Project

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Fairness, affect, trust and acceptance of GM plants (FATAG)

Applicant Siegrist Michael
Number 115663
Funding scheme NRP 59 Benefits and Risks of the Deliberate Release of Genetically Modified Plants
Research institution Klinische Psychologie Psychologisches Institut Universität Zürich
Institution of higher education ETH Zurich - ETHZ
Main discipline Psychology
Start/End 01.08.2007 - 31.07.2011
Approved amount 257'253.00
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Keywords (5)

Trust; GMO; GNAT; Fairness; Risk perseption

Lay Summary (English)

Lead
Lay summary
Fairness, concerns and confidence in the way genetic engineering is communicatedThe future of genetic engineering depends to a large extent on its acceptance by the general public. What role does the fairness of the decision-making process play? How important are the public’s concerns and confidence as factors?BackgroundTo date, the main concern of those who have communicated the potential risks of genetic engineering has been to inform the public. Little attention has been devoted to the role played by fair decision-making processes or the public’s concerns and confidence. It is assumed that fairness could increase the public’s acceptance of technologies that are associated with risks. A decision-making process is perceived to be fair if the authorities are credible, treat all stakeholders with respect and allow them to air their views.ObjectivesThis study seeks to examine the role of fairness, concerns and confidence in how genetic engineering is communicated. One of the main questions is whether a fair decision-making process automatically leads to greater acceptance. It may be that the result is the only decisive factor - which could be the case if people consider the use of genetic engineering to be a major moral issue.MethodsA representative number of people from the German-speaking part of Switzerland will be presented with fictitious stories about the release of genetically modified (GM) plants. The stories will describe either a fair or an unfair decision-making process, and the ending will vary, with the plants being released in one version and not in the other. The subjects will then be asked about their feelings, their confidence, how important the topic is to them and whether they are for or against GM plants. The same questions will also be put to a number of people who live in the vicinity of the large-scale field trial that is being carried out with GM wheat. In addition, a new, computerized procedure will be developed for recording individuals’ attitudes towards GM plants.Significance“Soft” factors such as fairness, concerns and confidence can have a powerful effect on the public’s acceptance of GM plants. Without this acceptance, genetic engineering will have a hard time becoming a mainstream tool in Swiss agriculture. This is why it is important to know how these factors affect acceptance.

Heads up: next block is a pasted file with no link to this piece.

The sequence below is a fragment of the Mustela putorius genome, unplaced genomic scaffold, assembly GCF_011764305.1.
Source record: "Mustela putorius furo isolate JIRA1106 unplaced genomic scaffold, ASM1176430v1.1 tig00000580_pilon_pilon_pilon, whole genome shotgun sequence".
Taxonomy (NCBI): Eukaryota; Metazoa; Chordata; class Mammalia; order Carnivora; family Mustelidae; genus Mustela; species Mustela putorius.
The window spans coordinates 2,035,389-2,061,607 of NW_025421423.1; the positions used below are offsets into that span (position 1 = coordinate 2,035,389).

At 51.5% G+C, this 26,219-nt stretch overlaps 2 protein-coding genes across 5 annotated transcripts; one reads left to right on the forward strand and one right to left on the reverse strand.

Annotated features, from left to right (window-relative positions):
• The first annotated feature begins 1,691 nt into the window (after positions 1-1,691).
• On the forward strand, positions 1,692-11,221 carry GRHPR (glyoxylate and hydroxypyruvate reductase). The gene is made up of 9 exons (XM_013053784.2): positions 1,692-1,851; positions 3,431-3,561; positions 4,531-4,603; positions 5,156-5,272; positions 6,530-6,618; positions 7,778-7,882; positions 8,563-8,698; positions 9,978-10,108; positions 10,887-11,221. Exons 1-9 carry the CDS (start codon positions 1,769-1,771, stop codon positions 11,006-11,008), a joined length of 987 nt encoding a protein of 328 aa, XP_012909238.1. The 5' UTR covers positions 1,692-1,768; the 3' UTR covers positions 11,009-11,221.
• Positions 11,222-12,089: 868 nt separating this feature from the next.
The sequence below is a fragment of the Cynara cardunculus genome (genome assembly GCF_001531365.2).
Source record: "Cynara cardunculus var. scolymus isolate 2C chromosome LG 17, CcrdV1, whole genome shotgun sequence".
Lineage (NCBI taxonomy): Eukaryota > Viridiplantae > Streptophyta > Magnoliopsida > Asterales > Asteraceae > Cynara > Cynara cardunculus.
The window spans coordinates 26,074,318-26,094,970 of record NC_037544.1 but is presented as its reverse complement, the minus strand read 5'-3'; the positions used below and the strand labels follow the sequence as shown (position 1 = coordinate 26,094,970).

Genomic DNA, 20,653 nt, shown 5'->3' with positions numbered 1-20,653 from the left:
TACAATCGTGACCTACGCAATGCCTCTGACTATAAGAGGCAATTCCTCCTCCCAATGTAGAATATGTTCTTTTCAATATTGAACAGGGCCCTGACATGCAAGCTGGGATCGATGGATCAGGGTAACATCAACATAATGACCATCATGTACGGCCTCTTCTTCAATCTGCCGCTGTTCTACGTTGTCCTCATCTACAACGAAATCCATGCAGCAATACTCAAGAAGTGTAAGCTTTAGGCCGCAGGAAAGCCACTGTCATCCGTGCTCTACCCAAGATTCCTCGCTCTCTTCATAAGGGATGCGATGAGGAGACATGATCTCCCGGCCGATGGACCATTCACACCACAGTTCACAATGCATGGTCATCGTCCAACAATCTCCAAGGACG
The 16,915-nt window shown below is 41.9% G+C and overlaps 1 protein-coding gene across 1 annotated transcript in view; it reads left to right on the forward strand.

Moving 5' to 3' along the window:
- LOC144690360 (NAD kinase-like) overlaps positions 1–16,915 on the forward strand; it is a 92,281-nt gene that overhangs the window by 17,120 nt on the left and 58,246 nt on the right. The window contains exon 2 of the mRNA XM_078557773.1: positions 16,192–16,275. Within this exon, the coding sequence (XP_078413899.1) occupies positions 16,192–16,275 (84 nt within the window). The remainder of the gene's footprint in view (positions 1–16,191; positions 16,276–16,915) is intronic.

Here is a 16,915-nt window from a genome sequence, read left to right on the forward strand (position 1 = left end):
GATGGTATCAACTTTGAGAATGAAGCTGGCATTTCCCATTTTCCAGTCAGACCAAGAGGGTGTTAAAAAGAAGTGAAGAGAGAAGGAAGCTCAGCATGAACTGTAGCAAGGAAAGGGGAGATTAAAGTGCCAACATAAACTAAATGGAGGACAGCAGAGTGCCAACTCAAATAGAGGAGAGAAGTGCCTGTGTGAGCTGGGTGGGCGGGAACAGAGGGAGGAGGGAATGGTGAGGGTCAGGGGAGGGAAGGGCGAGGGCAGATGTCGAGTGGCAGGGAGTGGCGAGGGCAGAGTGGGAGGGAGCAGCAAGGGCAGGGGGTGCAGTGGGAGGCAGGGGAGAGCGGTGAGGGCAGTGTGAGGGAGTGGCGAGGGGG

Direct link to Lay Summary Last update: 21.02.2013

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